I'd also be interested in hearing about any tests you've done to determine the number of coats required to deliver the desired sheen and protection?

    I'm always looking at what others do besides spray finishes... which to me are the most reliable finishes around. But there's always a different way to "skin a cat" as the saying goes.

    Originally posted by DocStone88 View Post
    I haven't used the this product, but the wipe on poly I use takes a lot of coats to build. For a table top, I would be up around 10 coats. I only use it on smaller items, and have no issue recoating in 3-4 hours, with temp at 20C humidity 50% or less.

    Leave a comment:


  • TheFinn
    replied
    Thanks guys. I will give it a shot.

    Leave a comment:


  • Rusty
    replied

    Doc there's the difference. You do it like Me. light coats that will dry quick, sand, do it again. Build it slowly. Thick coats only screw you up.

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  • DocStone88
    replied
    I haven't used the this product, but the wipe on poly I use takes a lot of coats to build. For a table top, I would be up around 10 coats. I only use it on smaller items, and have no issue recoating in 3-4 hours, with temp at 20C humidity 50% or less.

    Leave a comment:


  • Thorel Woodworking
    replied
    There's your problem! I never recoat any sooner than 18-24 hours. If you recoat after it stops being tacky, you basically just re-activate the previous coat, and add nothing. If it never got rough, and felt a little gritty in between your first 5 coats, then you never let it set up. The first two coats for me, once dry, seal any of the more porous fibres, then I can sand it out, and start to build the finish on top of that.

    I would try knocking the whole thing down with 320, and adding a coat, waiting 24 hours, knock it down, add one more, wait 3 days, then bring it in.

    Simon

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  • TheFinn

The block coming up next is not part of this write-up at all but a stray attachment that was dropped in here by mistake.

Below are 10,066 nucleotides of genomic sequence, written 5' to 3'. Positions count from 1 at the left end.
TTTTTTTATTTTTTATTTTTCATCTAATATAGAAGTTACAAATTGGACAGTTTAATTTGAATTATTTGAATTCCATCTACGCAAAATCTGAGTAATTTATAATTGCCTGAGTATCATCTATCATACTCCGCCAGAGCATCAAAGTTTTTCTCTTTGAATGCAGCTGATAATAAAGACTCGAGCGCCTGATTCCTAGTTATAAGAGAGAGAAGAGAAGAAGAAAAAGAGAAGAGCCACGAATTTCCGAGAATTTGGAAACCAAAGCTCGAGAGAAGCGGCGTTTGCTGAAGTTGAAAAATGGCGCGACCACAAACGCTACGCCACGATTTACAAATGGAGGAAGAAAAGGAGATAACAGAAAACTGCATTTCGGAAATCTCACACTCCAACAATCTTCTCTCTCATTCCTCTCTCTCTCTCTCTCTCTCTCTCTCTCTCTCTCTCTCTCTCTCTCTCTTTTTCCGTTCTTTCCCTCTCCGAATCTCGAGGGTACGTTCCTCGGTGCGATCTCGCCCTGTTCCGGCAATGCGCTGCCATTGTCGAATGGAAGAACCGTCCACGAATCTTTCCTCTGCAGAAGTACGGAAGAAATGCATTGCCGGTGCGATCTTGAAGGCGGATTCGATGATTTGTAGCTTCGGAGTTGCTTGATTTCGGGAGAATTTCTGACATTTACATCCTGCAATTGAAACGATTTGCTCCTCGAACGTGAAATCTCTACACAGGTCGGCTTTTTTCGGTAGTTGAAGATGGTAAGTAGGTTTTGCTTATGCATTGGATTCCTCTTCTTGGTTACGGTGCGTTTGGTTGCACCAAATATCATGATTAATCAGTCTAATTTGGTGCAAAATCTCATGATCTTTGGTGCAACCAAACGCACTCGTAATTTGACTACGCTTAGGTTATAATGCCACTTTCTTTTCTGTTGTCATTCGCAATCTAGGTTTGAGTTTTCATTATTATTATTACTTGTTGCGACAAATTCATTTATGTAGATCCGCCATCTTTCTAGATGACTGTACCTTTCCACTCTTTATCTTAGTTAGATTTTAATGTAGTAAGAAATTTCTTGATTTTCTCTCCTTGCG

replied
    I dont think it has fully cured either. Its been about 20 days now. But as you can see in the close up picture there are lighter spots which have become rough and feel like the wood has soaked all of the finish. I put on three thick coats followed by two thin ones. Between each coat i waited anywhere between 3-12 hours at least until the surface didnt feel tacky. Sanded with 400 grit between coats. And buffed it with 1200 grit after last coat. What would be a stronger urethane i could put on top?

    thanks for the responses!
    Attached Files

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  • nnieman
    replied
    Pics would help.

    How warm was your shop?
    How long did you leave between coats?

    Im thinking the finish hasn’t cured yet....

    Nathan

    Leave a comment:


  • Thorel Woodworking
    replied
    Arm R Seal is low build, but once it fully cures is pretty strong. I like to apply two heavy coats, then sand it with 320, and buff in any further coats until it looks how I like. It protects well from scratches, but the finish should never be primary preventative measure for dents.

    Plus side, is that it is a urethane, which means that if you hate it, just let it cure, scuff it, and fire a higher build urethane over it.

    Leave a comment: